It’s Time for Cruise Lines to Be Transparent

All major cruise lines have been asking potential passengers to be patient for months while they work on everything from implementing protocols to partnering with disease control and prevention centers. They vaguely told us of the progress that had been made and insisted that if they had the answers, so would we.

But when it comes to real and credible information, they are incredibly reticent. No directors came forward to describe the status of their negotiations with the CDC. None of the rules provide a detailed and complete explanation of exactly what to expect when navigation resumes.

Instead, vague statements of progress were made, accompanied by successive cancellations. They launched new marketing campaigns to boost future sales without providing credible information about when they actually plan to resume operations.

Last fall, we learned that each ship had to complete virtual voyages before being green-lighted for revenue-generating voyages, but neither the cruise lines nor the DCC have since provided specific information about when any single ship will go through this new process. Nevertheless, they insist that they hope to set sail in the coming months.

It’s obviously an incredibly difficult time for the industry, and it’s probably understandable that it’s wary of saying what not to say. Mention that vaccinations may be necessary – emphasis on the word may – and on the forums people swear they will not swim in such conditions. The same applies to masks worn on board in public places.

PROVISIONS OF THE CDC : Passengers on cruise ships are required to wear a mask.

But we also know that there are just as many people who will follow all health and safety protocols if it means they can travel again.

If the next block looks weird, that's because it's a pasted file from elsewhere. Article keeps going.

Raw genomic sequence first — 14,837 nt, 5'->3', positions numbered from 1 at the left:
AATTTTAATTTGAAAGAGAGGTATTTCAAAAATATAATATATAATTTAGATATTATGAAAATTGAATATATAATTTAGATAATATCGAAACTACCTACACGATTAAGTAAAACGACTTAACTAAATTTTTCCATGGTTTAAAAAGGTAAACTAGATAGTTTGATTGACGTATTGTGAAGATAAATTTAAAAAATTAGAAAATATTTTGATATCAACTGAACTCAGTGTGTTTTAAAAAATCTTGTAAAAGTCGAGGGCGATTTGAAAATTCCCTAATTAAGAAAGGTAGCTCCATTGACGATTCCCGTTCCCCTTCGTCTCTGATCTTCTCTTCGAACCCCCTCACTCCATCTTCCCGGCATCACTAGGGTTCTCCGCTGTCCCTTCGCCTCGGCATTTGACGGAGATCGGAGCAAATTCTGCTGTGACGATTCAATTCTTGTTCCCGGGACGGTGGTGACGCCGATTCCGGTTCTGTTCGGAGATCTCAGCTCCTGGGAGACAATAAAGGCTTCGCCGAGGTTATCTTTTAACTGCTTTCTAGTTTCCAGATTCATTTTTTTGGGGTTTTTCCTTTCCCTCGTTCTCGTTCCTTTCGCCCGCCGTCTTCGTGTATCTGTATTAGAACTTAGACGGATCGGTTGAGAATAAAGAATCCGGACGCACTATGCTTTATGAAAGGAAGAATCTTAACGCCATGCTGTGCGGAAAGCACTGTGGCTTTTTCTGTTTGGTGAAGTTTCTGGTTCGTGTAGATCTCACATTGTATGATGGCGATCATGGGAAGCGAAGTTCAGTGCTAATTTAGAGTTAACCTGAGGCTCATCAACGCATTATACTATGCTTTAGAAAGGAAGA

Clearly, no one wants everything to go back to the way it was, like those who run companies that lose millions and millions of dollars a month to closures.

But it’s time for cruise lines to trust their customers as much as they want those passengers to invest in their business. They need to stop talking and hesitating and put all their cards on the table. In short, they must answer difficult questions, and they must do so with honest and unwavering answers.

Yes, the situation is volatile and information can change. But they must provide information that is accurate and relevant at the time they say they will go to sea, even if these dates turn out to be nothing more than a mirage before they return to the service (as so often happens).

The topics to be covered include

  • What is the status of the virtual yachts? When do they start and how do we decide who comes?
  • What exactly is life on board supposed to be like? What capacity does it think it can sail, what events need to be booked and what system will be put in place to ensure all guests can attend all events?
  • What about negotiations with the ports they want to call at?

Summary: The industry needs to be much more transparent in its dealings with the CDC. By keeping everyone from travel advisors to passengers in the dark, they are causing potentially irreparable damage to those who have been most loyal to them in the past.

Let me explain: CDC conditional shipping order for cruise ships

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